Tag: Jennifer Estep

Protect the Prince (Crown of Shards #2)

Cover image for Protect the Prince by Jennifer Estepby Jennifer Estep

ISBN 9780062797643

Disclaimer: I received a free review copy of this title from the publisher

 “I wasn’t the queen everyone had expected and I certainly wasn’t the one they wanted, so draping myself in layers of silk and cascades of jewels seemed silly and pointless. Besides, you couldn’t fight very well in a ball gown. Although in that regard, it didn’t really matter what I wore, since every day at Seven Spire was a battle.”

Having defeated her scheming cousin Vasilia in a royal challenge per the Bellonan gladiatorial tradition, Everleigh Winter Blair is now Queen of Bellona. Unfortunately, her impressive performance in the ring hasn’t stopped Bellona’s scheming nobles from continuing their long game, and taking bets on how long her unexpected reign will last. But Evie has bigger things to worry about, including the coming war with Morta, and Morta’s ongoing interference in her efforts to secure a treaty with the neighbouring kingdom of Andvari. With her closest advisors in tow, Evie sets out for Andvari, determined to personally seal the deal while there is still time. But the Andvarian court is full of its own plots and intrigues, as well as secrets about Lucas Sullivan’s past.

Protect the Prince picks up several months after the events of Kill the Queen, and is organized around a series of assassination attempts. Evie has claimed the crown, but now she must secure it against all those who would try the new queen. Having escaped during the royal challenge, and returned to her native Morta, Maeven and her Bastard Brigade grow increasingly desperate to complete their mission and kill Evie for the King of Morta, leaving Evie besieged from within and without. At the Andvarian court, she is also surrounded by Lucas’ family, his ex-fiancée, and an entire court of nobles who blame her for the deaths of Prince Frederich and Ambassador Hans during the Seven Spire Massacre. Internally, Evie struggles with imposter syndrome, trying to project strength and certainty to the world, despite her secret belief that she was never meant to be queen.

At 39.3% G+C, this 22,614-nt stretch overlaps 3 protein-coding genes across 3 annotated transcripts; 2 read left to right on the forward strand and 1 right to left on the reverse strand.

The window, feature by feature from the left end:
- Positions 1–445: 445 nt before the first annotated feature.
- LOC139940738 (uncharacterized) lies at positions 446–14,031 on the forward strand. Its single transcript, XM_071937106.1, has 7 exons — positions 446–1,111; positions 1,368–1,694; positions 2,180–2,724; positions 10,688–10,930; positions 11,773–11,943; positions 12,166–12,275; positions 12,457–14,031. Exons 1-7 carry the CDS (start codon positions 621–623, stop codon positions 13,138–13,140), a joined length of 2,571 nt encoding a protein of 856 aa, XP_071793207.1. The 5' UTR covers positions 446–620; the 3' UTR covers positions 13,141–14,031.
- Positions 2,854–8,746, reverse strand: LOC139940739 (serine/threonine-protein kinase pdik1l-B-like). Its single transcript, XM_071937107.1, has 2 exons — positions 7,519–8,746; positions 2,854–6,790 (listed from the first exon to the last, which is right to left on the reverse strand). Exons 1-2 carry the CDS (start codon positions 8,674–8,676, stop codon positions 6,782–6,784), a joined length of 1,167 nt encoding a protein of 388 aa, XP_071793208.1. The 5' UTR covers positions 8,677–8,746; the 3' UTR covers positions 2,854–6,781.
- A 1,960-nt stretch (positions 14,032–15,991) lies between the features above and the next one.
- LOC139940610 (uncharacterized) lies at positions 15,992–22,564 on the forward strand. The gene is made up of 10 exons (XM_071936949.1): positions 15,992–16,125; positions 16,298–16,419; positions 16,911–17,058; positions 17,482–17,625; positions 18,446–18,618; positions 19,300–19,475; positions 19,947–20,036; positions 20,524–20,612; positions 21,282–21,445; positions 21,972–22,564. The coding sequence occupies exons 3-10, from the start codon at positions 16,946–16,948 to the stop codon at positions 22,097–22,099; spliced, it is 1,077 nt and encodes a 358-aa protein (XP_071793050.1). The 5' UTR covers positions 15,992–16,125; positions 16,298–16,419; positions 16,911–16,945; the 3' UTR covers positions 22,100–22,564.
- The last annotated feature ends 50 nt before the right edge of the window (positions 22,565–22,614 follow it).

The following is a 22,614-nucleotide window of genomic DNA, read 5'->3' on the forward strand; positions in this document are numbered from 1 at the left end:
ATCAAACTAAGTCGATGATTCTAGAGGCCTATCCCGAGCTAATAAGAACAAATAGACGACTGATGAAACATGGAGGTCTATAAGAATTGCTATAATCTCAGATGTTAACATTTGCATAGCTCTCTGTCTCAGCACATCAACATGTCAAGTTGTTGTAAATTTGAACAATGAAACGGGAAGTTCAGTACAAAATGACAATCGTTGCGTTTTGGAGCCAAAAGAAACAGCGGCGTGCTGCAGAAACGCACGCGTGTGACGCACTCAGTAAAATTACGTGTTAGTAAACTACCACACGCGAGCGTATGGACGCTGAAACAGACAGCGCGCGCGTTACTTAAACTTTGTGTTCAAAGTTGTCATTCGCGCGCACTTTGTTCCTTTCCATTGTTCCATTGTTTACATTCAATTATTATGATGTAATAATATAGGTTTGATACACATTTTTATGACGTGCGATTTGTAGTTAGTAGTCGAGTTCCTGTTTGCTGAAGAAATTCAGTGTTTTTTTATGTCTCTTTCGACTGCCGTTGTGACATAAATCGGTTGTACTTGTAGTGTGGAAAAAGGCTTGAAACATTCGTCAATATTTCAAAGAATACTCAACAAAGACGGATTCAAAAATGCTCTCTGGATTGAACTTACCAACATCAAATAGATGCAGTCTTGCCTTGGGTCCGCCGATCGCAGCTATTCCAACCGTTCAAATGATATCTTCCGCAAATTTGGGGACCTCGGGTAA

After playing coy in the first volume, Estep does finally deliver some romantic satisfaction in Protect the Prince. Evie and Lucas continue circling one another cautiously for most of this second volume; Lucas continues to stand on his principles, and Evie continues to respect his wishes, leading to a long and frustrating stalemate. However, traveling to Glanzen, and staying at Glitnir where Lucas grew up is a revealing twist that exposes how the son of the Andvarian king’s mistress became so guarded in the first place. A series of flashbacks equally develops Evie’s backstory, unveiling details about her parents’ murders and her own escape from Winterwind. In much the same way that Estep drew out the events of Kill the Queen by having Evie hesitate to trust her identity to Serilda, Lucas, and the other members of the Black Swan troupe, Protect the Prince is drawn out by Lucas’s inability to bend, and Evie’s unwillingness to push him, as well as her desire to protect him from the consequences of her new responsibilities as queen.

With Vasilia dead, Maevan and Morta take center stage as the villains of Protect the Prince. Maeven’s motives are slightly more developed than Vasilia’s, but she still comes across as a bit of monologuer. The Mortan king remains a shadowy, nameless background figure, pulling the strings of his Bastard Brigade, and allowing his illegitimate sister to do his dirty work while he plots to gain an empire. The title of the third volume, Crush the King, suggests that he will take on a more prominent role in the final installment of the Crown of Shards series, due out in 2020.

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Kill the Queen

Cover image for Kill the Queen by Jennifer Estepby Jennifer Estep

ISBN 9780062797629